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Some Kids I Have Known
Sunflower and Children


Jessie, the sunflower, had so much personality.

"How so?" "You ask?" "Let me tell you how."

One bright sunny, early morning the children of the house looked out the front windows. Standing there in a very tall strong way was a sunflower stalk. The stem was thick and heavy. Maybe it was three inches across. Actually it stood taller than the children's father. This particular morning there was a new bright large flower at the top of the stalk. The flower was as big as a dinner plate. The very large center was maybe as big as a smaller salad plate. The petals on the flower were a pale clean yellow.

The wind pushed and pulled at the petals and they waved to the children. Although, Jessie, the flower, was facing toward the sun, it often turned toward the children also.

Marty now stood looking up at the new born flower. "You are so beautiful." The very young boy wanted to make friends and didn't know sunflowers were not people.

The flower was pleased. It let the little boy know how much it appreciated him by the ruffling of its petal and the swaying back and forth with a tiny breeze passing through. "Well, you know." "I'm just fresh and new like you."

Marty wanted to hug the flower but, of course, he couldn't. The stalk was rough and scratchy. Instead, he simply reached his arms up to it as if he was making an effort to have the sunflower reach down and pick him up.

In a few days the colors of the petals had changed. The wind and the sun had made them heavier, darker and stronger. They now were a bright orange yellow color. This day when Marty, the child, spoke to the flower a reply came.

"Hey Dude!" "What's up?" The sunflower was much more like a teenager in its response.

Marty giggled. "What'z up with you?" The child knew how to communicate with teenagers.

Time was moving on for the now tough old flower. Its petal were torn and frayed. Some were dripping down and some were still making an effort to hold some semblance of their original ways even if they were now curled very much. Marty now began to sense there was a change.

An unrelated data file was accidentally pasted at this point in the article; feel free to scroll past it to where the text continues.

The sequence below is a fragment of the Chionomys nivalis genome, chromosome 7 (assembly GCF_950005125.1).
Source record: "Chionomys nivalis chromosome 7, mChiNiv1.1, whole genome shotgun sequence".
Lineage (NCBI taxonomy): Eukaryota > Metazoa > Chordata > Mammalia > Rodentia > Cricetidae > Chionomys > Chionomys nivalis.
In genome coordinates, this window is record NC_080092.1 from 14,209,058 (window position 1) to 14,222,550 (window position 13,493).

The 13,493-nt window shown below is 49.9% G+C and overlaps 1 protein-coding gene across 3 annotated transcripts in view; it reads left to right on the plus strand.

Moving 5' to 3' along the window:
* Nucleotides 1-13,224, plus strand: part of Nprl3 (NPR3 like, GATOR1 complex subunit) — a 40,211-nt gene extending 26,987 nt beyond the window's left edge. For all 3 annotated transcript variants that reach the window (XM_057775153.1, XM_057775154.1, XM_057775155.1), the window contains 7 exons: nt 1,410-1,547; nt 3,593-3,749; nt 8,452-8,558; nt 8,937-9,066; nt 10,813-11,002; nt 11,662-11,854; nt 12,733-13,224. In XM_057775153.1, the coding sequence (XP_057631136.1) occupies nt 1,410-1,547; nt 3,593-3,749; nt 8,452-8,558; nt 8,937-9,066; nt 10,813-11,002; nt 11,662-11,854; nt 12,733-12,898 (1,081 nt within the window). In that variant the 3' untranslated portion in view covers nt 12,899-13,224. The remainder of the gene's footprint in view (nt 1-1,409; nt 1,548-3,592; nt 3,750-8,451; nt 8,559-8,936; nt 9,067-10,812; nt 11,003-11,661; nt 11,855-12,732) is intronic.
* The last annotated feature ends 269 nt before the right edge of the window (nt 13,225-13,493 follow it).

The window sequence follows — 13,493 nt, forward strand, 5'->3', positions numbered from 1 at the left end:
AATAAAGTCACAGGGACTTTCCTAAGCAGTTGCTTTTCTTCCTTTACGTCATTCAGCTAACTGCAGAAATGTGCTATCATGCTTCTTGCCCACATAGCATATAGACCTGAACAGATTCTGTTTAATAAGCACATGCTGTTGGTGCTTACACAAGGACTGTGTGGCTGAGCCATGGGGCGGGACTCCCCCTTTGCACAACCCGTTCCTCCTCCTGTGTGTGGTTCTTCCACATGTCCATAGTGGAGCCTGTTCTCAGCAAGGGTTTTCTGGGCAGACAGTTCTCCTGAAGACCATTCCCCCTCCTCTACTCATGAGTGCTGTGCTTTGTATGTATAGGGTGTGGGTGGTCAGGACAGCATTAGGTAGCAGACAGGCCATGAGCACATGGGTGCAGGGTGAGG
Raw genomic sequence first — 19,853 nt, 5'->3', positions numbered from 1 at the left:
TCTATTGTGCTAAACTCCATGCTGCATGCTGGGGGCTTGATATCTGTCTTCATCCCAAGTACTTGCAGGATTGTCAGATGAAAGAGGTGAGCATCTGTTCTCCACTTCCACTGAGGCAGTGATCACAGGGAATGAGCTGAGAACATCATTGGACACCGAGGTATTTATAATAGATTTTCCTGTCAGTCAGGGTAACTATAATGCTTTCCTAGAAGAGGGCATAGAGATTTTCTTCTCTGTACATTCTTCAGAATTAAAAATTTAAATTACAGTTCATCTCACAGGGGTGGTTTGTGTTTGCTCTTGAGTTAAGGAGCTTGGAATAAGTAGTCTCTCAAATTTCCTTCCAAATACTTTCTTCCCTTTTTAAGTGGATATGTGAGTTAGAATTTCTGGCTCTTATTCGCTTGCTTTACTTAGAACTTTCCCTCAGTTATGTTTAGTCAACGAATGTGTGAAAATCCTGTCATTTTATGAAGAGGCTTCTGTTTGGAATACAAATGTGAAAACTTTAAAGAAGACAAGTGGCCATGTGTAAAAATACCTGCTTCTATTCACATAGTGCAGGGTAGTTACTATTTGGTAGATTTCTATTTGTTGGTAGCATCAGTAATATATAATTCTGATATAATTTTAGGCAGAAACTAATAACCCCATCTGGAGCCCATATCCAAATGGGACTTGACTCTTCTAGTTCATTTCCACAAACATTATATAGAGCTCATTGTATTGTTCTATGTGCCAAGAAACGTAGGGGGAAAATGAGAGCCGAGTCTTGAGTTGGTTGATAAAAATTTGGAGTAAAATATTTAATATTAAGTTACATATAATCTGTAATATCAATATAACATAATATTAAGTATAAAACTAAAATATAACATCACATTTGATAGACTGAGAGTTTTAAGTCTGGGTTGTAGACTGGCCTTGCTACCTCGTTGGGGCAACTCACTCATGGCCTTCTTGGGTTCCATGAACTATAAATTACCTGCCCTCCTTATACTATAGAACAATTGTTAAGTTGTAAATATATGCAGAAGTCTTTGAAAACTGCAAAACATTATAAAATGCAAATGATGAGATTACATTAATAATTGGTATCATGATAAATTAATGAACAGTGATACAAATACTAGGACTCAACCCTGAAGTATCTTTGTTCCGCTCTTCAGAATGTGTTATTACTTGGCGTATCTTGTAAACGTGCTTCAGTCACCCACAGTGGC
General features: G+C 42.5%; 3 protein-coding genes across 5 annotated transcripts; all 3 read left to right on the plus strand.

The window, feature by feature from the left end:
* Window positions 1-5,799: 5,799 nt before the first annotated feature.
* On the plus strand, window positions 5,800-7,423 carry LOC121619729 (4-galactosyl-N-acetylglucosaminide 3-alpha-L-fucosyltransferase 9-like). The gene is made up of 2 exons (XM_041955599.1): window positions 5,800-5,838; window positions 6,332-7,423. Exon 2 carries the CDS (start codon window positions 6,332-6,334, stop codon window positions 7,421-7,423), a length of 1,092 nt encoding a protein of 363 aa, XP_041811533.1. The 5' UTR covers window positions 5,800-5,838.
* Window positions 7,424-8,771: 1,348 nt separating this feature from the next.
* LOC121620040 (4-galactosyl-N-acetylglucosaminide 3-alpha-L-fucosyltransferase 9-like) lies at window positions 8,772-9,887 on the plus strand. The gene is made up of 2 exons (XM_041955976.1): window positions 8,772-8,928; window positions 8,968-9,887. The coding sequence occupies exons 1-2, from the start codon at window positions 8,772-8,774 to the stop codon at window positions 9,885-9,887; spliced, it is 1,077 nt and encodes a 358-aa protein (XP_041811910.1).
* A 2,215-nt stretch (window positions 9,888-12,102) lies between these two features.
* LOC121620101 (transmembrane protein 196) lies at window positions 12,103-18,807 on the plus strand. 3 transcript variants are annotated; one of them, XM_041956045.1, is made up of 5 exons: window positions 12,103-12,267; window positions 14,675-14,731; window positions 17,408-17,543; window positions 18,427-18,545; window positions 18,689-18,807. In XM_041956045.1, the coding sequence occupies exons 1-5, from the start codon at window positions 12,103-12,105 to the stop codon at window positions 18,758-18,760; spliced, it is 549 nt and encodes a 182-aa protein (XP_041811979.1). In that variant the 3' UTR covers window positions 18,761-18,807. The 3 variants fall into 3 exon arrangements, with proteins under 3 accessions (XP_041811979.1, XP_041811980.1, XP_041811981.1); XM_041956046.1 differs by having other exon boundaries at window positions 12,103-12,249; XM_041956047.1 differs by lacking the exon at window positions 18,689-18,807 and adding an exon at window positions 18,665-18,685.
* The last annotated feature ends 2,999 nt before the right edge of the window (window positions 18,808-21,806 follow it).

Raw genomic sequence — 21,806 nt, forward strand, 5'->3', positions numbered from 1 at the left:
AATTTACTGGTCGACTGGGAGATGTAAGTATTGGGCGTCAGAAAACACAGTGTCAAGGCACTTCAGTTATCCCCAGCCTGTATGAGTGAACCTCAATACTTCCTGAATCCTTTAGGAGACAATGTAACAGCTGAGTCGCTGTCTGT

He smiled to the flower and said. "Are you feeling well?" "My old friend."

"Well, son, you know we can't stop the passing of time." "Soon the day will be coming when I will only be a frail old stalk standing here." "The thing is, we have had some good times haven't we?" "You have introduced me to your family." "I know your dog, your cat, brothers, sisters and all." "We've had great play times with your toys. I enjoyed watching you so very much."

Sure enough. Now the petals were all hanging about the dark center of the flower. They were limp and lifeless as they hung like fringes on the edges of the very large seed pod center.

"You look so dark." "I can see almost no color in your petals, old flower." "Do you still hear me?"

"Of course, Marty." The flower had become to be on a first name basis with the child. "Of course!" "In a few days come back to visit." "I will have a great surprise for you."

The boy stood staring up at the flower and where there once was a dark center was now a totally different look. There in neat swirling rows were white seeds.

While the boy stood beneath the stalk there was a popping out of the many white seeds. They scattered themselves about the ground in a most delightful way.

As the boy was busily picking the seeds up, the plant once again spoke to him. "Save these seeds, my boy." "Next year when the spring is yet cold and wet poke them into the soft ground." "So it will be, I can live forever for you." "A new plant will grow." "You may watch while it grows, and again you will have a new friend." "But, if you will leave my stalk here, another gift will come to please you." "A lovely redbird will rest on this seed pod while it picks the seeds out."

So it was with Marty. The wind slipped around the tall stalk and pod of the flower and as it swayed the old friend whispered encouragement to the boy. "Soon spring will be here." "Wait for my seeds to grow." "Soon you will have new friends."

Marty was consoled even though the old flower was dried and mostly still. The redbirds were there every day, and their bright red replaced the yellow of the sunflower.

Author's note:
These stories by the author are written with a subtle reference to the culture of the American Indian. This one touches into their philosophy: "there will always be someone or something there for you, even if it is only a flower."


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